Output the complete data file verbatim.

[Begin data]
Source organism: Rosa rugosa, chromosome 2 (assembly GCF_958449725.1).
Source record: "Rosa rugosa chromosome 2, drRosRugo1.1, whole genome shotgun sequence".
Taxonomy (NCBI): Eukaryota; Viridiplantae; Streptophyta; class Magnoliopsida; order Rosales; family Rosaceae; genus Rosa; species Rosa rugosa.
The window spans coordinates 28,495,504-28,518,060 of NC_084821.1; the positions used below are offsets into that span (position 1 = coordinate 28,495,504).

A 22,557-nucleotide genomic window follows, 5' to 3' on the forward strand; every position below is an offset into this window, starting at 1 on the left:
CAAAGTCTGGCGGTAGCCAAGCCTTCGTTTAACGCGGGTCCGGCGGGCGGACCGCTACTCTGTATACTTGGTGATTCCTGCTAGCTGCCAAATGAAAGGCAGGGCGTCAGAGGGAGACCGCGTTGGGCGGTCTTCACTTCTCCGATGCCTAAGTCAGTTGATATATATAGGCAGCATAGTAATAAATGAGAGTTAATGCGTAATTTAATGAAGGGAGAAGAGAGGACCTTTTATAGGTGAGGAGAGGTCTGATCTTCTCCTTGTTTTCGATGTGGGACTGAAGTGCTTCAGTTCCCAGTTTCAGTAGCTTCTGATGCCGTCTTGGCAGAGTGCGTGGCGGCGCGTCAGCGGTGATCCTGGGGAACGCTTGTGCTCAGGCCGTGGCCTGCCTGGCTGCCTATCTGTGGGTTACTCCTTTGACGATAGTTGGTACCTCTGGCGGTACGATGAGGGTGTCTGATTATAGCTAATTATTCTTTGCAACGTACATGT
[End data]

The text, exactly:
Source organism: Rosa rugosa, chromosome 2 (assembly GCF_958449725.1).
Source record: "Rosa rugosa chromosome 2, drRosRugo1.1, whole genome shotgun sequence".
Taxonomy (NCBI): Eukaryota; Viridiplantae; Streptophyta; class Magnoliopsida; order Rosales; family Rosaceae; genus Rosa; species Rosa rugosa.
The window spans coordinates 28,495,504-28,518,060 of NC_084821.1; the positions used below are offsets into that span (position 1 = coordinate 28,495,504).

A 22,557-nucleotide genomic window follows, 5' to 3' on the forward strand; every position below is an offset into this window, starting at 1 on the left:
CAAAGTCTGGCGGTAGCCAAGCCTTCGTTTAACGCGGGTCCGGCGGGCGGACCGCTACTCTGTATACTTGGTGATTCCTGCTAGCTGCCAAATGAAAGGCAGGGCGTCAGAGGGAGACCGCGTTGGGCGGTCTTCACTTCTCCGATGCCTAAGTCAGTTGATATATATAGGCAGCATAGTAATAAATGAGAGTTAATGCGTAATTTAATGAAGGGAGAAGAGAGGACCTTTTATAGGTGAGGAGAGGTCTGATCTTCTCCTTGTTTTCGATGTGGGACTGAAGTGCTTCAGTTCCCAGTTTCAGTAGCTTCTGATGCCGTCTTGGCAGAGTGCGTGGCGGCGCGTCAGCGGTGATCCTGGGGAACGCTTGTGCTCAGGCCGTGGCCTGCCTGGCTGCCTATCTGTGGGTTACTCCTTTGACGATAGTTGGTACCTCTGGCGGTACGATGAGGGTGTCTGATTATAGCTAATTATTCTTTGCAACGTACATGT